Madonna and Child, ca. 1300, Duccio di Buoninsegna (Italian, Sienese, active ca. 1278–d. 1318), Tempera and gold on wood, with original engaged frame. Overall, with frame, 11 x 8 1/4 in. (27.9 x 21 cm); painted surface 9 3/8 x 6 1/2 in. (23.8 x 16.5 cm), Metropolitan Museum of Art (New York) This exquisite picture defines a transforming moment in Western art. Departing from the Byzantine notion of painting as a symbolic image of a divine being, Duccio, the founder of Sienese painting, endowed his figures with a new humanity, exploring the psychological relationship between Mother and Child. Unquestionably, the master had looked closely at the work of his younger contemporary Giotto. The parapet, a pictorial device that relates the fictive space of the picture to the real space of the viewer, will become a common feature of Renaissance painting; here, it is a novelty. Few of Duccio's paintings survive: this panel was the last known work in a private collection and its acquisition transforms the Museum's presentation of the history of European painting. The damage along the bottom of the original frame is from candles lit before the picture, which was used for private devotion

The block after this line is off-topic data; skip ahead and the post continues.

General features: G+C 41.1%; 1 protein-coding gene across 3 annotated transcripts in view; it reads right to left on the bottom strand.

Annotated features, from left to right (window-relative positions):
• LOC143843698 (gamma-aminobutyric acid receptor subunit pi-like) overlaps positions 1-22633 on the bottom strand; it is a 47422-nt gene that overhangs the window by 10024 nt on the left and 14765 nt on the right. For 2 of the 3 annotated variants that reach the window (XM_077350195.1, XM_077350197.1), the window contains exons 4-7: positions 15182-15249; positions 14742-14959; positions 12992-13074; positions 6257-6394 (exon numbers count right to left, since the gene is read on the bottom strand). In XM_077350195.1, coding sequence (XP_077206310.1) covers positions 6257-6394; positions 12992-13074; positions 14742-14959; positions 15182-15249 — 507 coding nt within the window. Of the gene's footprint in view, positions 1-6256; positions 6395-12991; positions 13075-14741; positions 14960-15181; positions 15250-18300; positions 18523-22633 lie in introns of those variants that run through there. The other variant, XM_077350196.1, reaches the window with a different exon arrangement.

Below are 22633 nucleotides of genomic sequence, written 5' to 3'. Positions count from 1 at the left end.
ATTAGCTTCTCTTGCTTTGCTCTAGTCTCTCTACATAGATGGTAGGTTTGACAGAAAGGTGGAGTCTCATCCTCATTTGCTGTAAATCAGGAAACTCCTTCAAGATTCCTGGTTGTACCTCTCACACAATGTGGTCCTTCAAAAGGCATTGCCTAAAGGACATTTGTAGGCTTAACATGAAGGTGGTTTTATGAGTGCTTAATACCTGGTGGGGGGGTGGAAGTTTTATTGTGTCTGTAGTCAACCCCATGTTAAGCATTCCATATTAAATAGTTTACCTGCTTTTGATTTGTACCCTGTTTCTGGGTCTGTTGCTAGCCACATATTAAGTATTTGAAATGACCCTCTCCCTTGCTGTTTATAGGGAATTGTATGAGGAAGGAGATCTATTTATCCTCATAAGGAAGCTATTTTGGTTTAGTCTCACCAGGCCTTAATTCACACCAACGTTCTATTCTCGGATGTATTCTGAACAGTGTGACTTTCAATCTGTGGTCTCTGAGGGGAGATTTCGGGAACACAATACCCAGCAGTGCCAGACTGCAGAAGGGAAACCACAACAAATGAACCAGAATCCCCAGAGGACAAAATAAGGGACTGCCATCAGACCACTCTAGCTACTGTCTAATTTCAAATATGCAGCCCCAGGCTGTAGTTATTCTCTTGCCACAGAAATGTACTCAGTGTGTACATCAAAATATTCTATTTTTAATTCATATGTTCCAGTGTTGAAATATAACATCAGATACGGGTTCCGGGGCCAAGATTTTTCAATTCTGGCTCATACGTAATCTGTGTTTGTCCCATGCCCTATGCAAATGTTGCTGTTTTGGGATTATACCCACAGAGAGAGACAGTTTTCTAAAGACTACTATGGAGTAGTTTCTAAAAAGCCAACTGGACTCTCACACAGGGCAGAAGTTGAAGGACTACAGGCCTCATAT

Y entonces uno se queda con la Iglesia, que me ofrece lo único que debe ofrecerme la Iglesia: el conocimiento de que ya estamos salvados –porque esa es la primera misión de la Iglesia, el anunciar la salvación gracias a Jesucristo- y el camino para alcanzar la alegría, pero sin exclusividades de buen pastor, a través de esa maravilla que es la confesión y los sacramentos. La Iglesia, sin partecitas.

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